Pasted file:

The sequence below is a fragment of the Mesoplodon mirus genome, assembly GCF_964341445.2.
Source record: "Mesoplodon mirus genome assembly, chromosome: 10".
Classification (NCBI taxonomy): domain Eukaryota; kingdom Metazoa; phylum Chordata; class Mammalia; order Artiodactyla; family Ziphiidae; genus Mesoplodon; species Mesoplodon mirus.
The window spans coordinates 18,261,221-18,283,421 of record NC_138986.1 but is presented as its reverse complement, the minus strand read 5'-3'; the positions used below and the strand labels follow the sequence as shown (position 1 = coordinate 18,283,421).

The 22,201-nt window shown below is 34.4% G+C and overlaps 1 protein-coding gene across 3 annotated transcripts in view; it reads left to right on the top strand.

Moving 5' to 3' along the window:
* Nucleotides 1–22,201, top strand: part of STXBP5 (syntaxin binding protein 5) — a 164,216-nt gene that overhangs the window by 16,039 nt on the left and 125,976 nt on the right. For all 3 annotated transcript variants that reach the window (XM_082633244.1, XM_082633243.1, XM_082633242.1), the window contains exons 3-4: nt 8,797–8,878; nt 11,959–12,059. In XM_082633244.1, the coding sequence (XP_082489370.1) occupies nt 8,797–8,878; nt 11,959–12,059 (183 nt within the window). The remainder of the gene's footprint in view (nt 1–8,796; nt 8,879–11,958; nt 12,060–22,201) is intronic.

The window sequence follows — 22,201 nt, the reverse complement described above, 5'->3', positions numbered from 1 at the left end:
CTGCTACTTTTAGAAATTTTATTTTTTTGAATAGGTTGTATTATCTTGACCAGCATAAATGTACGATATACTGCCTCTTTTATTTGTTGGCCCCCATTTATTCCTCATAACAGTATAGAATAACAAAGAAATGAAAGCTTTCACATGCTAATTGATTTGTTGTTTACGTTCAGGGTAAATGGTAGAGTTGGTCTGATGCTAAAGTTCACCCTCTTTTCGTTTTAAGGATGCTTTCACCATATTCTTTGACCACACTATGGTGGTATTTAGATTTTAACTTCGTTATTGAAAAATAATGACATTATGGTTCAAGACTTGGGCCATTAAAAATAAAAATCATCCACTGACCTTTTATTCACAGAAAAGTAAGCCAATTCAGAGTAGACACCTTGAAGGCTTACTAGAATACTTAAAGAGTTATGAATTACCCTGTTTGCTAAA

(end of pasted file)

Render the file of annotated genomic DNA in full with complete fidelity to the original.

The sequence below is a fragment of the Mesoplodon mirus genome, assembly GCF_964341445.2.
Source record: "Mesoplodon mirus genome assembly, chromosome: 10".
Classification (NCBI taxonomy): domain Eukaryota; kingdom Metazoa; phylum Chordata; class Mammalia; order Artiodactyla; family Ziphiidae; genus Mesoplodon; species Mesoplodon mirus.
The window spans coordinates 18,261,221-18,283,421 of record NC_138986.1 but is presented as its reverse complement, the minus strand read 5'-3'; the positions used below and the strand labels follow the sequence as shown (position 1 = coordinate 18,283,421).

The 22,201-nt window shown below is 34.4% G+C and overlaps 1 protein-coding gene across 3 annotated transcripts in view; it reads left to right on the top strand.

Moving 5' to 3' along the window:
* Nucleotides 1–22,201, top strand: part of STXBP5 (syntaxin binding protein 5) — a 164,216-nt gene that overhangs the window by 16,039 nt on the left and 125,976 nt on the right. For all 3 annotated transcript variants that reach the window (XM_082633244.1, XM_082633243.1, XM_082633242.1), the window contains exons 3-4: nt 8,797–8,878; nt 11,959–12,059. In XM_082633244.1, the coding sequence (XP_082489370.1) occupies nt 8,797–8,878; nt 11,959–12,059 (183 nt within the window). The remainder of the gene's footprint in view (nt 1–8,796; nt 8,879–11,958; nt 12,060–22,201) is intronic.

The window sequence follows — 22,201 nt, the reverse complement described above, 5'->3', positions numbered from 1 at the left end:
CTGCTACTTTTAGAAATTTTATTTTTTTGAATAGGTTGTATTATCTTGACCAGCATAAATGTACGATATACTGCCTCTTTTATTTGTTGGCCCCCATTTATTCCTCATAACAGTATAGAATAACAAAGAAATGAAAGCTTTCACATGCTAATTGATTTGTTGTTTACGTTCAGGGTAAATGGTAGAGTTGGTCTGATGCTAAAGTTCACCCTCTTTTCGTTTTAAGGATGCTTTCACCATATTCTTTGACCACACTATGGTGGTATTTAGATTTTAACTTCGTTATTGAAAAATAATGACATTATGGTTCAAGACTTGGGCCATTAAAAATAAAAATCATCCACTGACCTTTTATTCACAGAAAAGTAAGCCAATTCAGAGTAGACACCTTGAAGGCTTACTAGAATACTTAAAGAGTTATGAATTACCCTGTTTGCTAAA